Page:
Eagle Hunting

Central Asia is the birthplace of the ancient tradition of eagle hunting. The nomads who roamed the Central Asian steppes began to tame these birds of prey thousands of years ago and this tradition is still passed on from generation to generation. It was fundamental for the acquisition of food and furs in the harsh winter months.

Nowadays, this form of hunting isn’t essential anymore in the survival of the people and the tradition of eagle hunting is now slowly disappearing. Kyrgyzstan is one of the few countries that still follow some traditions of the nomadic civilization and there are a handful of expert hunters left to this day who are determined to keep this ancient practice alive.

Falconry is often associated with hawks and falcons. The Kyrgyz hunters consider these birds to be for amateurs. Instead, they train golden eagles. They call this eagle the bird of God and prefer to hunt with them as they are the most intelligent, powerful and lethal hunters on the planet and can kill hares, foxes, lynxes and even wolves!

The golden eagle is called berkut in Kyrgyz and is named after the golden feathers at the back of its head. The hunters are called berkutchi and are seen as the guardians of the nomadic hunting traditions.

They’ve always been highly respected in the Kyrgyz society and the hunting was an indispensable part of the nomadic life as it provided enough food and fur for a whole village during the harsh winters. The hunters were wealthy but the whole training, keeping and feeding the birds was a costly affair!

How to train the Eagles

The art of eagle training was passed down from one generation to another, often from father to son. The training itself takes about 3 to 4 years before both eagle and hunter are ready for a successful hunt.

The berkutchi novice first needs to catch an eagle from the wild or take a fledgling from the nest. This is extremely dangerous and some novices are killed by eagles that return to the nest during the theft.

Once the berkutchi has an eaglet, it’s very important that he spends all his time with the bird so that it sees him as his master and starts depending on him. The eagle wears a leather hood during the day so it can’t see. The hunter will often talk and sing to the bird and it learns to listen only to his trainer’s voice. The berkutchi is also the only one who feeds the eagle, which creates a strong bond between them.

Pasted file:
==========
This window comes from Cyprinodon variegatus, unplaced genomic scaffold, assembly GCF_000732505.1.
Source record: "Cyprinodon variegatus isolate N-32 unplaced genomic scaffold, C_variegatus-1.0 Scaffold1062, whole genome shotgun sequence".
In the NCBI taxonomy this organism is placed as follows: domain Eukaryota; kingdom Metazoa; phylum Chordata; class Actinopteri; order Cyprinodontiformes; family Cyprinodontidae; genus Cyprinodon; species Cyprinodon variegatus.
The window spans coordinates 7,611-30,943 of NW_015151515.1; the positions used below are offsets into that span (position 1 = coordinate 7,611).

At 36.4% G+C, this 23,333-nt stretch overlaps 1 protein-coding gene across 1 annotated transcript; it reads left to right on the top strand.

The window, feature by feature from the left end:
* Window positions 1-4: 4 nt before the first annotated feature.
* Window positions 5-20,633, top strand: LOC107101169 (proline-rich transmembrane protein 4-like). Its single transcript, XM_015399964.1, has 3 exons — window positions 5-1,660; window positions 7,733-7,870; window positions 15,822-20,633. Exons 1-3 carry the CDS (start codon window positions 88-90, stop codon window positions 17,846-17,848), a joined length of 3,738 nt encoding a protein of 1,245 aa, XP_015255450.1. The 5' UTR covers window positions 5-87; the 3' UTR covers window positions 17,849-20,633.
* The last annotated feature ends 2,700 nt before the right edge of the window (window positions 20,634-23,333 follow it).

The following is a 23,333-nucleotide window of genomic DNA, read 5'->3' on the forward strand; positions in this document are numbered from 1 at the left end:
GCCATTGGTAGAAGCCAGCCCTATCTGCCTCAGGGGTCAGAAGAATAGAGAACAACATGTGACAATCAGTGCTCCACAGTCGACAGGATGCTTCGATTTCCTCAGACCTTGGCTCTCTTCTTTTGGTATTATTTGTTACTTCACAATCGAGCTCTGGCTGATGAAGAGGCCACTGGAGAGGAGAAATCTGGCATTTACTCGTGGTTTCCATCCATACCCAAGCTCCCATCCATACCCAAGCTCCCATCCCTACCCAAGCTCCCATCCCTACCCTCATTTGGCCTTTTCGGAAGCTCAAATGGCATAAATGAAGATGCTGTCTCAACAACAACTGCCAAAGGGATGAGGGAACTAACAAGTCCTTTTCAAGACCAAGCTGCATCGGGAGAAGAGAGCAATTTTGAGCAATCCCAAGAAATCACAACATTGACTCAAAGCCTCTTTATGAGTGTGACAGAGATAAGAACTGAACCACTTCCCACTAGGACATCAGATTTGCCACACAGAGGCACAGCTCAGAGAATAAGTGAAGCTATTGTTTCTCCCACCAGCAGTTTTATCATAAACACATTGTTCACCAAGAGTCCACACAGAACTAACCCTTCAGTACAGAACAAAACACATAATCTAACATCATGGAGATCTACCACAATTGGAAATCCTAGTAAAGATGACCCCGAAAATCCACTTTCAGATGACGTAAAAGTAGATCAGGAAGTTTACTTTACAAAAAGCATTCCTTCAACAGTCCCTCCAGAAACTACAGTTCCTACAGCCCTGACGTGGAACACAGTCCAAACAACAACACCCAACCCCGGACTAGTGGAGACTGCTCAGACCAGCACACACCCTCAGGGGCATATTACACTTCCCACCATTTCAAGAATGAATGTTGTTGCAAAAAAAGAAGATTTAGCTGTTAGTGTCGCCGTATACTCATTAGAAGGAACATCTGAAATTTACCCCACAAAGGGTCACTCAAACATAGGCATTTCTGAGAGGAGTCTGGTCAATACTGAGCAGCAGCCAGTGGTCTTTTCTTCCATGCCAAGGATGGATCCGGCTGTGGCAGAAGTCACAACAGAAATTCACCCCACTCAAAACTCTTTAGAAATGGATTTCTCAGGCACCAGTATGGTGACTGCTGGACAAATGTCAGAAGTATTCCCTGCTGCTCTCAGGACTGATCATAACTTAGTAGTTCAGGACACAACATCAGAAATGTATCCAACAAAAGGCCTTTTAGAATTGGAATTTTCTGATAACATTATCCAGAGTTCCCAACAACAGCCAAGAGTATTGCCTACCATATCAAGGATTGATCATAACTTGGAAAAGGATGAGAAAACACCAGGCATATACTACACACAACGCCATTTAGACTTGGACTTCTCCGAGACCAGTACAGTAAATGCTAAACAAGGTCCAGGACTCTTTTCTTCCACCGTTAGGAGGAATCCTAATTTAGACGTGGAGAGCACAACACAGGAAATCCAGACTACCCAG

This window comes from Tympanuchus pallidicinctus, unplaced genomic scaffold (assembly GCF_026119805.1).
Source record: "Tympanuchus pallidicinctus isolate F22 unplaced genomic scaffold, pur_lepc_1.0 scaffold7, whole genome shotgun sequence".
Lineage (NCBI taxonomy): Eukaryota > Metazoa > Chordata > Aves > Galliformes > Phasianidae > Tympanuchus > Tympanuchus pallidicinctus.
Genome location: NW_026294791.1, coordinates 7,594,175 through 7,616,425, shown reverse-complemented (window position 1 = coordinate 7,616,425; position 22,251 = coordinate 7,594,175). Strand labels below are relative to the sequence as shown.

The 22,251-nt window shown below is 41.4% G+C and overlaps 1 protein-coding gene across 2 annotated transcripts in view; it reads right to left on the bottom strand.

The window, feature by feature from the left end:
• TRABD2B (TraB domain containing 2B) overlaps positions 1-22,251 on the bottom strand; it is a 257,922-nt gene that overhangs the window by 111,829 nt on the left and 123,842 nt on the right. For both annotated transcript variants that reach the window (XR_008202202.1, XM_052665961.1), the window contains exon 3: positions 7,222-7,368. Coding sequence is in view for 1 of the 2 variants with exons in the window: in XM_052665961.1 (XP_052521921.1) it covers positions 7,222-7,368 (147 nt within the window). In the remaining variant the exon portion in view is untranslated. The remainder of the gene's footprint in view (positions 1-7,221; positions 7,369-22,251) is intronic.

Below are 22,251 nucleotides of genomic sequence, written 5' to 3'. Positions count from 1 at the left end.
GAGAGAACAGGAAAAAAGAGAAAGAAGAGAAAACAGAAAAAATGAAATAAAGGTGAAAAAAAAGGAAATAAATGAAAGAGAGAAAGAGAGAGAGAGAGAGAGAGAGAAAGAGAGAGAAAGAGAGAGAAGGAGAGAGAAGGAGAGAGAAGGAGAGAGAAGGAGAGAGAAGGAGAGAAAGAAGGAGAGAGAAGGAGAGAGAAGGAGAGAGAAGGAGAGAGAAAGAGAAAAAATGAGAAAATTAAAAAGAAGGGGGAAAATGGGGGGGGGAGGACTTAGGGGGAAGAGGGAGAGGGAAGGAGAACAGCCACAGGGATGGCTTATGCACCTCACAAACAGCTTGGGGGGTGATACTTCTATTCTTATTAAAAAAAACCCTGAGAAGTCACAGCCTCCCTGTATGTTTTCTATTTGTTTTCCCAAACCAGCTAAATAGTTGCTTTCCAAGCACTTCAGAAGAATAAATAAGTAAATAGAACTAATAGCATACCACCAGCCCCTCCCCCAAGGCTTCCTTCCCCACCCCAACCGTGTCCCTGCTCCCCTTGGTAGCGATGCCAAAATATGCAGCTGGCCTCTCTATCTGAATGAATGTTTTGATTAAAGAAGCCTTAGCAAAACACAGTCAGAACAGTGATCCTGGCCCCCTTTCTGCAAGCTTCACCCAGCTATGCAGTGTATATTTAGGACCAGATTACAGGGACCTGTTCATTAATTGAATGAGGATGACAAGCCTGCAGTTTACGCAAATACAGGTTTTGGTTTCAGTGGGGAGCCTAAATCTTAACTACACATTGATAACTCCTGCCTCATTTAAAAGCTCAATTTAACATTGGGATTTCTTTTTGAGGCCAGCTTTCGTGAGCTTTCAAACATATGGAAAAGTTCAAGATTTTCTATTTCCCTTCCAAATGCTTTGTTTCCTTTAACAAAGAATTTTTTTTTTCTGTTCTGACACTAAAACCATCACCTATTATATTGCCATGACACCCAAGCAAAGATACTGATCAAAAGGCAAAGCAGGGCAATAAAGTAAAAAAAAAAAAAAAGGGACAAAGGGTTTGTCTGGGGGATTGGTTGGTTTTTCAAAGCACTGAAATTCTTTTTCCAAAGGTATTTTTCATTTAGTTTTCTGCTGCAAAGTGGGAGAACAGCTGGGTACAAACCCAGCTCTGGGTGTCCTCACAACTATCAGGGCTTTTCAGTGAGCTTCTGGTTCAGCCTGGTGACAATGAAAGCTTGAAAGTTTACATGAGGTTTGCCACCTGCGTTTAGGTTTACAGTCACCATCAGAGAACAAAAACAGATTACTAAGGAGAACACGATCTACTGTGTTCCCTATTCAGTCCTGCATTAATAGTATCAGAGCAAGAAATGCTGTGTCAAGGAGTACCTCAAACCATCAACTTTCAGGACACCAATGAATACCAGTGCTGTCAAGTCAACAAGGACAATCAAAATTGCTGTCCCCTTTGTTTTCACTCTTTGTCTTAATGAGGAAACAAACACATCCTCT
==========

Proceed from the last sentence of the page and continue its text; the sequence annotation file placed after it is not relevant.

To train the eagle to hunt, the berkutchi uses a stuffed fox fur that is fastened to a rope. He also teaches the eagle to come back and fly down on his hand.

When the training is going well, the berkutchi takes his eagle out to hunt for real animals. He carries the bird on a heavy leather glove and leaves the hood over the bird’s eyes until he spots an animal. When he removes the hood, the eagle quickly sets off and attacks, killing his prey by breaking its neck. Trained to wait for its master, the eagle won’t eat until the berkutchi is at his side. As a reward, he gets to eat a portion of the kill. The berkutchi takes the rest of the meat and the fur back to his village.

The hunting season starts late October and lasts until the end of February. During the other months, the berkutchi has to spend daily at least 2 to 3 hours with his pet or the bird quickly becomes wild again.

The hunter and the eagle stay almost 20 years together and they build a very strong connection during that time. The eagle isn’t just the hunting partner and the livelihood of the berkutchi, the bird is his family. But after 20 years, he sets the eagle free in the wilderness.

I reckon that this must be quite tough for both and I also wonder if the eagle easily adapts to its freedom. Apparently, it does as this has been done for ages and it helped sustain the population of the free-living birds when eagle-hunting was still a widespread tradition in Central Asia.

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